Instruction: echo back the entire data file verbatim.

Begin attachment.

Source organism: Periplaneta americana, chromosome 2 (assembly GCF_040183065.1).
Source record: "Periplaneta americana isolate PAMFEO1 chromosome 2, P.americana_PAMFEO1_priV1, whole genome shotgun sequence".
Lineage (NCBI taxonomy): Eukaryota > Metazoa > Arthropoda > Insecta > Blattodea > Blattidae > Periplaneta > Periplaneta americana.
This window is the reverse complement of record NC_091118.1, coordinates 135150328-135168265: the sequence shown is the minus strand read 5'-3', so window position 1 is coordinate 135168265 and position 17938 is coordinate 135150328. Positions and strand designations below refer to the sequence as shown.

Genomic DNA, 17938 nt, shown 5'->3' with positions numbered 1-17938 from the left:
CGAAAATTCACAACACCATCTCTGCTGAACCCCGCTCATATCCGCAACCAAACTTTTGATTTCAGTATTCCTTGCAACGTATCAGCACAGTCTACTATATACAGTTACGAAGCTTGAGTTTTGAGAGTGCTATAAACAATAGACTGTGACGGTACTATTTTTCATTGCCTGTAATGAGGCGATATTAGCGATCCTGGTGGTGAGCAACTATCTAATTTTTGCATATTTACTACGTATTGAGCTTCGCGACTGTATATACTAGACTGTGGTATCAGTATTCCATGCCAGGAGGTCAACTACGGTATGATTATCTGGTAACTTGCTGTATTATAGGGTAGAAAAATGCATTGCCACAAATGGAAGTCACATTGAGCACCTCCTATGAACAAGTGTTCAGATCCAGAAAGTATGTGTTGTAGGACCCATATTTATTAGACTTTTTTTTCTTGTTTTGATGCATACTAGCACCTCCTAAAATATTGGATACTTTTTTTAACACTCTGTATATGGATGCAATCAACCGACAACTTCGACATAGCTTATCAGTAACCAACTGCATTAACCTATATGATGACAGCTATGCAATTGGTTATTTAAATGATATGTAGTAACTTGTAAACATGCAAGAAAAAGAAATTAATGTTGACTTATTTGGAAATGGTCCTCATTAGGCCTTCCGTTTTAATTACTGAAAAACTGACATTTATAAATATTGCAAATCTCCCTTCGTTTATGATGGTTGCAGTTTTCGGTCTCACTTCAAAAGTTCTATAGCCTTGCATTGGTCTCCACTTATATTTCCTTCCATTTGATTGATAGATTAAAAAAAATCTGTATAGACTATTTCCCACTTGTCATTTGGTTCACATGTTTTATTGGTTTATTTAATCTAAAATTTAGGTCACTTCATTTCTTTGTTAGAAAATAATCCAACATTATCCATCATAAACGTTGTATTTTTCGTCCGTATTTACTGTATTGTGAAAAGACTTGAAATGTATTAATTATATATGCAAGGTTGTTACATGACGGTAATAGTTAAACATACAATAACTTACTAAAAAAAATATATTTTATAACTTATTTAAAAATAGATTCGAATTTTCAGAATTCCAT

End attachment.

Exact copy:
Source organism: Periplaneta americana, chromosome 2 (assembly GCF_040183065.1).
Source record: "Periplaneta americana isolate PAMFEO1 chromosome 2, P.americana_PAMFEO1_priV1, whole genome shotgun sequence".
Lineage (NCBI taxonomy): Eukaryota > Metazoa > Arthropoda > Insecta > Blattodea > Blattidae > Periplaneta > Periplaneta americana.
This window is the reverse complement of record NC_091118.1, coordinates 135150328-135168265: the sequence shown is the minus strand read 5'-3', so window position 1 is coordinate 135168265 and position 17938 is coordinate 135150328. Positions and strand designations below refer to the sequence as shown.

Genomic DNA, 17938 nt, shown 5'->3' with positions numbered 1-17938 from the left:
CGAAAATTCACAACACCATCTCTGCTGAACCCCGCTCATATCCGCAACCAAACTTTTGATTTCAGTATTCCTTGCAACGTATCAGCACAGTCTACTATATACAGTTACGAAGCTTGAGTTTTGAGAGTGCTATAAACAATAGACTGTGACGGTACTATTTTTCATTGCCTGTAATGAGGCGATATTAGCGATCCTGGTGGTGAGCAACTATCTAATTTTTGCATATTTACTACGTATTGAGCTTCGCGACTGTATATACTAGACTGTGGTATCAGTATTCCATGCCAGGAGGTCAACTACGGTATGATTATCTGGTAACTTGCTGTATTATAGGGTAGAAAAATGCATTGCCACAAATGGAAGTCACATTGAGCACCTCCTATGAACAAGTGTTCAGATCCAGAAAGTATGTGTTGTAGGACCCATATTTATTAGACTTTTTTTTCTTGTTTTGATGCATACTAGCACCTCCTAAAATATTGGATACTTTTTTTAACACTCTGTATATGGATGCAATCAACCGACAACTTCGACATAGCTTATCAGTAACCAACTGCATTAACCTATATGATGACAGCTATGCAATTGGTTATTTAAATGATATGTAGTAACTTGTAAACATGCAAGAAAAAGAAATTAATGTTGACTTATTTGGAAATGGTCCTCATTAGGCCTTCCGTTTTAATTACTGAAAAACTGACATTTATAAATATTGCAAATCTCCCTTCGTTTATGATGGTTGCAGTTTTCGGTCTCACTTCAAAAGTTCTATAGCCTTGCATTGGTCTCCACTTATATTTCCTTCCATTTGATTGATAGATTAAAAAAAATCTGTATAGACTATTTCCCACTTGTCATTTGGTTCACATGTTTTATTGGTTTATTTAATCTAAAATTTAGGTCACTTCATTTCTTTGTTAGAAAATAATCCAACATTATCCATCATAAACGTTGTATTTTTCGTCCGTATTTACTGTATTGTGAAAAGACTTGAAATGTATTAATTATATATGCAAGGTTGTTACATGACGGTAATAGTTAAACATACAATAACTTACTAAAAAAAATATATTTTATAACTTATTTAAAAATAGATTCGAATTTTCAGAATTCCAT